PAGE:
Mr. Willie E. Williamson, an employee of the Rural Electrification Administration (REA), Department of Agriculture, was transferred from Washington, D.C., to Mankato, Minnesota, and reported for duty there on December 8, 1985. When notified of his transfer in October 1985, he resided in Davidsonville, Maryland, and commuted to and from his duty station in Washington, D.C., from that residence.
The Davidsonville, Maryland, residence was jointly owned by Mr. Williamson and his wife. In the spring of 1985, Mr. Williamson had instituted divorce proceedings against her. The divorce was granted in June 1987. The court order in the divorce stipulated that the jointly owned residence in Davidsonville was to be sold and the net proceeds of the sale were to be equally divided between the parties.
The property in question consisted of a three-bedroom house on an 11.2- acre parcel of land. Following several appraisals each by Mr. Williamson and his former spouse, they agreed upon a selling price of $250,000. Thereafter, Mr. Williamson attempted to place the residence on the market, but his former wife would not permit it to be listed because she wanted to purchase the residence and was attempting to secure financing.
Due to the delay in selling the residence, Mr. Williamson secured agency approval on November 17, 1987, to extend the time to sell his residence until December 7, 1988. On November 30, 1988, Mr. Williamson sold his one -half interest in the residence to his former spouse for $105,000. Mr. Williamson filed a voucher claiming $12,500 as expenses incident to that sale. The agency allowed $1,500, and disallowed the remaining $11,000.
Most effect, that had his former spouse not prevented sale of the property on the open market, it would have been sold through a broker at a higher price and his share of the broker's fee and other expenses to be reimbursed by the government would have totaled $12,500.
Based on Mr. Williamson's appeal, the certifying officer asks the following questions, summarized below:
1. Since Mr. Williamson started legal proceedings for his divorce prior to his notification of transfer, would he be entitled to real estate expenses on the sale of the residence to his former spouse?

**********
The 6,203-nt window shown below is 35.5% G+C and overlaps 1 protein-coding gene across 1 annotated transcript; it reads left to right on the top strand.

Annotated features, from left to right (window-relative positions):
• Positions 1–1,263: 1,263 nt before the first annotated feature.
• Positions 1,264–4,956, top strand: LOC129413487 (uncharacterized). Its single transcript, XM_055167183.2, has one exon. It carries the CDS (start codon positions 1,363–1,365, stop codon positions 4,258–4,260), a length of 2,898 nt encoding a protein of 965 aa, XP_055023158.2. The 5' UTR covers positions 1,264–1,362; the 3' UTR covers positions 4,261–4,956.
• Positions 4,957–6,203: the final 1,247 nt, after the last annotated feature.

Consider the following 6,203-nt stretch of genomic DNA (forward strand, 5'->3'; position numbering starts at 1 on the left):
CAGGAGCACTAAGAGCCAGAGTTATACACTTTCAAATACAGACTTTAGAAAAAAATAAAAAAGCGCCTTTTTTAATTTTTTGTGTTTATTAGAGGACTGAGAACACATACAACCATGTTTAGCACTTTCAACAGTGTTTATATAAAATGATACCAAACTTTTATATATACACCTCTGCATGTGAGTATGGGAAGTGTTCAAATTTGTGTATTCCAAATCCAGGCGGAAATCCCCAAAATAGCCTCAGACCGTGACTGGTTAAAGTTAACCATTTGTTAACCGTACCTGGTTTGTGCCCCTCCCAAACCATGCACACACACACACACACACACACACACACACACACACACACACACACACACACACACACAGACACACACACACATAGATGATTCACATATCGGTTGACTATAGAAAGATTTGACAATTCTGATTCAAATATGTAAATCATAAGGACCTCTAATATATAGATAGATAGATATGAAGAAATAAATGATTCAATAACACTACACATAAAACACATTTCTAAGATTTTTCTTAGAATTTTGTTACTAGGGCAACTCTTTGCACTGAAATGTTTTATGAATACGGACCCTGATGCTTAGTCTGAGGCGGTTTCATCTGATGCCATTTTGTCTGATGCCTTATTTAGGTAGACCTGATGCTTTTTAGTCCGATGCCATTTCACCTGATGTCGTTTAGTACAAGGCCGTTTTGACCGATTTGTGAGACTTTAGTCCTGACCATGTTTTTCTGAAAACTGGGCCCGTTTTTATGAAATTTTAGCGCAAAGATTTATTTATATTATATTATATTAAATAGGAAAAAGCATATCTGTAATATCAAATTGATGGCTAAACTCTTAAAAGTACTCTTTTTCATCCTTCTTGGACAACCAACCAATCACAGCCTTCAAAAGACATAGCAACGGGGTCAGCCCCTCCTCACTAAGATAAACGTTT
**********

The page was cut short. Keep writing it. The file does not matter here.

2. If the answer to question 1 is yes, may the agency reimburse Mr. Williamson based on the 11.2 acres or should the reimbursement be prorated based on smaller acreage?
3. If Mr. Williamson may be reimbursed for real estate expenses, should reimbursement be based on the sale price of $105,000 or the appraised price of $250,000?
4. Would any portion of Mr. Williamson's claim be reimbursable since no receipts, other than his letter, have been furnished?
The regulations governing real estate expense reimbursement at the times Mr. Williamson was transferred and sold his residence in Davidsonville, Maryland, are those contained in chapter 2, part 6, of the Federal Travel Regulations (FTR), Sept. 1981, as amended by Supp. 4, Aug. 23, 1982. /2/ Paragraph 2-6.1 of the FTR, which sets forth the conditions of entitlement, states that residence sales expenses which are required to be paid may be reimbursed to a transferred employee, provided that: title to the residence is in the employee's name and/or the name or names of one or more members of his immediate family; the employee occupied the residence when he was definitely informed of his transfer; and the settlement or closing on the property occurred after definite notice of transfer, but not later than 2 years (which may be extended up to an additional 1 year) after the employee reports for duty at his new official station.
Effect of Divorce Proceedings
The fact that Mr. Williamson initiated divorce proceedings before notice of transfer does not preclude reimbursement. We have held that a final decree of divorce between an employee and spouse after issuance of travel orders does not defeat those rights to which the employee is otherwise entitled under the FTR. A divorce decree does, however, limit reimbursement to the extent of the employee's interest in the property at the time of settlement. Gerald S. Beasley, B-196208, Feb. 28, 1980. See also, B-174612, Jan. 12, 1972; modified on reconsideration, B-174612, July 14, 1972.